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Information about ongoing health services research and public health projects
|Balancing treatment outcomes and medication burden among patients with symptomatic diabetic peripheral neuropathy|
|Investigator (PI):||Adams, Alyce Sophia|
|Performing Organization (PO):||
(Current): Kaiser Permanente, Division of Research / (510) 891-3400
|Supporting Agency (SA):||Patient-Centered Outcomes Research Institute (PCORI)|
|Record Source/Award ID:||PCORI/CE-1304-7250|
|Funding:||Total Award Amount: $1,936,710|
|Award Information:||PCORI: More information and project results (when completed)|
|Abstract:||Painful diabetic peripheral neuropathy (DPN) affects more than 5.5 million people with diabetes. People with painful DPN have trouble sleeping, participating in social events, and conducting daily activities such as going to the store. The following vignette describes the challenges of balancing treatment outcomes and burden in DPN: A 67-year-old woman with DPN is prescribed a tricyclic antidepressant after nearly eight months of persistent pain that interferes with her ability to sleep. Soon after starting treatment, she begins to experience dizziness that she believes is caused by her new drug and is considering stopping treatment. Several prescription medications are available for the treatment of DPN symptoms, but none work perfectly and all have side effects that may be difficult for some patients. When patients report their symptoms and side effects to their doctor, they provide the doctor with important information to help them make adjustments to treatment that will help with symptoms and that the patient can tolerate in terms of side effects. In some cases, doctors may encourage patients to make these changes on their own at home based on their experience with therapy. However, patients may have a long time between visits to their doctor and may have trouble describing their symptoms to their doctor during a brief 10 to 15 minute visit. This proposal will explore the possibility of computerized telephone calls to patients to gather information about treatment experiences that can then be reported to the doctor or used to guide patients to make changes in how they take the medication. It will address the following question: Can routinely asking patients about their experiences with medications and using that information to encourage clinically appropriate titration improve patient quality of life? We believe that asking patients about their experiences can encourage better communication between patients and doctors about treatment, as well as encourage treatment changes that improve patient outcomes. More on this project: (1) Adams AS, Bayliss E, Schmittdiel JA, Altschuler A, Dyer W, Neugebauer R, Jaffe M, Young JD, Kim E, Grant RW. The Diabetes Telephone Study: Design and Challenges of a Pragmatic Cluster Randomized Trial to Improve Diabetic Peripheral Neuropathy Treatment. Value Health. 2015 Nov;18(7):A723-4. doi: 10.1016/j.jval.2015.09.2748. Epub 2015 Oct 20. PubMed PMID: 26534052. (2) Bredfeldt C, Altschuler A, Adams AS, Portz JD, Bayliss EA. Patient reported outcomes for diabetic peripheral neuropathy. J Diabetes Complicat. 2015 August;29(8):1112-8. doi: 10.1016/j.jdiacomp.2015.08.015.|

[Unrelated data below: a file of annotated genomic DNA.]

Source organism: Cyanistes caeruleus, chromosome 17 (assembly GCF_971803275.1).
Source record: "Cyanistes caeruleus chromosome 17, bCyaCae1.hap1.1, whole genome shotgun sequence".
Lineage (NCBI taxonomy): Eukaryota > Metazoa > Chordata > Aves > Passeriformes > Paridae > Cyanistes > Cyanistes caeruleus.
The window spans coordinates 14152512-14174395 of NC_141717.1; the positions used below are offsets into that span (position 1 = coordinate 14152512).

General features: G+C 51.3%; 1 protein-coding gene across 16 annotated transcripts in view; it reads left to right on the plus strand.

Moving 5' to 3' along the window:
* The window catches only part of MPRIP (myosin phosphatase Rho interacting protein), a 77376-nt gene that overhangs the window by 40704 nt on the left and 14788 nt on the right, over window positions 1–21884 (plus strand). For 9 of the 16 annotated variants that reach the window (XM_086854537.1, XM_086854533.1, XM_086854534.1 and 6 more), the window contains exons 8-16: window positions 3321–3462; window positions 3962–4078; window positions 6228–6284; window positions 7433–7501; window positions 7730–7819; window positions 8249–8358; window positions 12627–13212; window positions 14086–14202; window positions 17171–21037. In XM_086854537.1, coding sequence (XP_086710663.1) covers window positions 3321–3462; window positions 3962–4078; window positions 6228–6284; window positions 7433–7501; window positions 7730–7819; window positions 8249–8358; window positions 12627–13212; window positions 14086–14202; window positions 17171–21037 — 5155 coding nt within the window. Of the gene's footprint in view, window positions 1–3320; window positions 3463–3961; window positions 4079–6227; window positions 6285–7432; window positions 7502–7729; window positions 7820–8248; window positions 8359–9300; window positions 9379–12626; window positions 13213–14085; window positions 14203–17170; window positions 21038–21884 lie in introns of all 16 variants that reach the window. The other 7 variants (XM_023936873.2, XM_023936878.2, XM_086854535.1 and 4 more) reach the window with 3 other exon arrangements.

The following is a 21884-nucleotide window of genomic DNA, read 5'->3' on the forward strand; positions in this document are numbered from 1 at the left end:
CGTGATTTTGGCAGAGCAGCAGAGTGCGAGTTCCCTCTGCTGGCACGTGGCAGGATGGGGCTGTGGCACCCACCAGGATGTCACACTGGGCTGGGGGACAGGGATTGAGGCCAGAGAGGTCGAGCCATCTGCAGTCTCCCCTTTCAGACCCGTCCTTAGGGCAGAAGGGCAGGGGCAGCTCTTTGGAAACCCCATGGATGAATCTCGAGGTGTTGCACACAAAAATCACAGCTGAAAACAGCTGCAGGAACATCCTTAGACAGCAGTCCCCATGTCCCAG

|Record History:||('2017: Project extended to 2017.',) ('2018: Project extended to 2018.',)|